sturdy companion for Search & Rescue, I was choosing between beauceron and malinois but I fell in love with
the beaucerons I met when looking for a breeder and I was hooked by their personality. My main problem has
been my dog's lack of "calm moments" - she had a constant urge to work, and had zero frustration tolerance...
As Gwen said, it's certainly not a dog for everyone

Sarah Mumtotwobeautifulgirls Gwen hi x please can you help, to a few this maybe easy to answer.
Of and my partner have a young pup whom we have had from 5 weeks of age dvd to his mum getting an
infection and told to keep her away from her pups so all the pup hot picked up so he has missed out a lot, the
problem mostly is his biting we have yelp to show he has hurt we have said a stern no and ignored him we have
give him time out in his create he also has loads of toys and bones meant for chewing we have tried distracting
him with his toys , none of these work and having 2 young kids at 2 and 27 wks is scary as he is getting bigger so
are his bites and wanting to put more of what he bites in his mouth, please can you help any tips and advise Will
be so gratefully appreciated xx

Grainne Finucane Thanks Gwen, he is teething at the moment too so will work more on teething toys
with him during play time

Denise O'Moore Fantastic Serena! You must post pictures - I can say YES I would go for that breed for
search and rescue also. When I mentioned service dogs I should have said seeing eye and disability assistance.

Gwen Bailey Christi - I think food/water guarding behaviour is quite instinctive as you see it in very young
puppies. But it does develop quite rapidly if there is a shortage of resources and other creatures are trying to take
yours. so puppies in the litter will quickly teach each other and it doesn't have had to come from a human. They
learn it from each other and then transfer it to humans. Yes, keep going, you can always make improvement and
teach trust, even if you never achieve a completely safe dog.
Christi Chapman I am glad to see we are of the same opinion here- I have taken some criticism!
Thank you!

Chantal Karyta Hi Gwen - What do you find the best method is to motivate owners in puppy classes?

Gwen Bailey That's a pity - don't let them grind you down!

Jason Currie Gwen are there a breeds that commonly stand out as being harder or easier to manage in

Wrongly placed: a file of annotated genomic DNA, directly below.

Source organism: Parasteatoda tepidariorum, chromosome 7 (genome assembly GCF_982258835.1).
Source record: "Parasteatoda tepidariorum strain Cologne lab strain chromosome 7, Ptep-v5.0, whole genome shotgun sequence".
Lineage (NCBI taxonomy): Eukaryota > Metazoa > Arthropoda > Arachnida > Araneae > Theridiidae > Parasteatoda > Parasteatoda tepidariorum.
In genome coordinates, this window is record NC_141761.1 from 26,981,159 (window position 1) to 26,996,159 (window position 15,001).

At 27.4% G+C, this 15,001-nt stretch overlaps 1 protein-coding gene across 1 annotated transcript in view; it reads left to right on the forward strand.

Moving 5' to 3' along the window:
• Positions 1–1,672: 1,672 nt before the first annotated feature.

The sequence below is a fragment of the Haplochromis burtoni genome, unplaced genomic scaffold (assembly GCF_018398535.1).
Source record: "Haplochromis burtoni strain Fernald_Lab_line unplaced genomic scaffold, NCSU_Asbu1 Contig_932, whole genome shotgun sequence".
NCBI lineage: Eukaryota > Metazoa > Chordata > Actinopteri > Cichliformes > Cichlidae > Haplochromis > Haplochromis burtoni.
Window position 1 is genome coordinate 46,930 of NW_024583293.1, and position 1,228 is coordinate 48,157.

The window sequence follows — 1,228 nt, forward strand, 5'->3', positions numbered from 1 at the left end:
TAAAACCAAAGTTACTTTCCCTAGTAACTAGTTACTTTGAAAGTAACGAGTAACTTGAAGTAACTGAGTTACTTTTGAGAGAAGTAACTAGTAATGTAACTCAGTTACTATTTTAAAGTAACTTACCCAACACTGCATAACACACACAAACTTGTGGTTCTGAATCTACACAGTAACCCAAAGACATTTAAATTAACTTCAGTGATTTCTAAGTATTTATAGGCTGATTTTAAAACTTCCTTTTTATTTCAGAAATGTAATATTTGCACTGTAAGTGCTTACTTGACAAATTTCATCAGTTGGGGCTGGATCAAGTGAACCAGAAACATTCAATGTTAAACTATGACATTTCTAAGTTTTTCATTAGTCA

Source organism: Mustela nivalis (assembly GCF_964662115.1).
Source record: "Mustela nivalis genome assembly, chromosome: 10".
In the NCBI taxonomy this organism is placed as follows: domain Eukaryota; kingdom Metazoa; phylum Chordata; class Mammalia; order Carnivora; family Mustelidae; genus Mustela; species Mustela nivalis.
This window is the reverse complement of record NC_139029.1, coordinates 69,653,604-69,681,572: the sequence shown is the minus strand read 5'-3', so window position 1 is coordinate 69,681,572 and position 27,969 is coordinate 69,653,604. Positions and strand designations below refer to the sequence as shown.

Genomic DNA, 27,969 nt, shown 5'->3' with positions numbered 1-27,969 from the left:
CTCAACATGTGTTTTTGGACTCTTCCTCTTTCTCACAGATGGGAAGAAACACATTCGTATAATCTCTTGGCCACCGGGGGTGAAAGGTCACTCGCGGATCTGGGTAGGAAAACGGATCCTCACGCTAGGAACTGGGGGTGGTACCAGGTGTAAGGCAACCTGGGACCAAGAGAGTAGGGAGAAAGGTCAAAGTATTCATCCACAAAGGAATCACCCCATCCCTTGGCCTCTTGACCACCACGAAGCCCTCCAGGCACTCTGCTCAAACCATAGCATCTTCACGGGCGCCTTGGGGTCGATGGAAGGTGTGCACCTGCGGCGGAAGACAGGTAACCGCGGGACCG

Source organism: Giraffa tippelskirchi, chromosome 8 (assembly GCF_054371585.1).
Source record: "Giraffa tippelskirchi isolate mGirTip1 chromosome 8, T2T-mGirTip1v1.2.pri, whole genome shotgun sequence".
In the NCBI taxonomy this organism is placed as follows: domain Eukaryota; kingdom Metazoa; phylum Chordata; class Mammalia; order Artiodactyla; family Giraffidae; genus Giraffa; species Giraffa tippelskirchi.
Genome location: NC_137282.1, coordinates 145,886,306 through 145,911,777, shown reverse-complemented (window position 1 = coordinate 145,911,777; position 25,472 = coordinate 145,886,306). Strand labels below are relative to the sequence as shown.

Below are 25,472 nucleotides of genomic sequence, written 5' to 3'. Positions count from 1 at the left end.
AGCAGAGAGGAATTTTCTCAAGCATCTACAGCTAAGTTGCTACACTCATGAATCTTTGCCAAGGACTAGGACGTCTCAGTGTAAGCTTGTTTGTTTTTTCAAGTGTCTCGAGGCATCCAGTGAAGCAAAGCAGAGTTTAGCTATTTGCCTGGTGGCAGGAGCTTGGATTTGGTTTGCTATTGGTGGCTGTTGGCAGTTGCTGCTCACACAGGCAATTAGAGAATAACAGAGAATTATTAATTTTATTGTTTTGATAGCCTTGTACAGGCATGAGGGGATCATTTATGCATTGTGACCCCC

puppy classes ?

Mike Hurley I have an 8 month puppy, Bernese Shepard mix.. very non-food motivated. Any
distractions at all, and no interest in treats. Perhaps in your book but if you have any recommendations, I'd
appreciate it. I am trying to take him to Intermediate training for the 2nd time at the moment.

Guy Williams Hi Gwen. What age would you recommend a pup goes to its new home? Have you
seen a link between pups that go too early and later issues interacting with other dogs?

Gwen Bailey Ooooh, that's a difficult one. I think there is no 'best method' but different methods work for
different people. The sad thing is we can't take all the puppies home and train them ourselves so we have to
work with everyone. And everyone has different motivations for what they do (and sometimes no motivation at
all!) so its a matter of finding what works for them. Short of giving them cash or chocolate (and I'm not above
giving prizes if that's what it takes), you just have to find out if they like praise for them, for their dog, winning
competitions, social time, it just depends what they want. But whatever it is, you better have the tools to teach
them to teach their puppy easily as most people want a well trained pup and they want it NOW!

George Quinlan what size classes do you offer?

Gwen Bailey I'm not sure there is an easy breed as it depends on the puppy to an extent, and also no
what mix of pups you happen to have. So bull breeds can be difficult because of the way they play and their
strength of bite, but if you have labradors and boxers to mix them with, for example, you are okay. Its always
good to see gun dogs on the list though and hounds as they are usually so easy going and mix with most others -
but not always …..
Will your Bernese puppy play instead? Some dogs, especially those that are not neutered, are less interested in
food, but will play instead. But you will need to build it up to a level where the toy becomes THE most interesting
thing in the world and that takes time. Or perhaps you are too generous with treats, or not using ones that are
exciting enough or your dog is too full when you try to use them? If I could see you and your dog in action, its
usually pretty easy to spot what is going on - really difficult via this medium.
Mike Hurley So maybe if I video taped a session, you could take a look at it? Thanks I know, not an
easy quick answer when you can't see what's going on.

Gwen Bailey You are welcome. This is such a rewarding group. I know how it must feel to be your dogs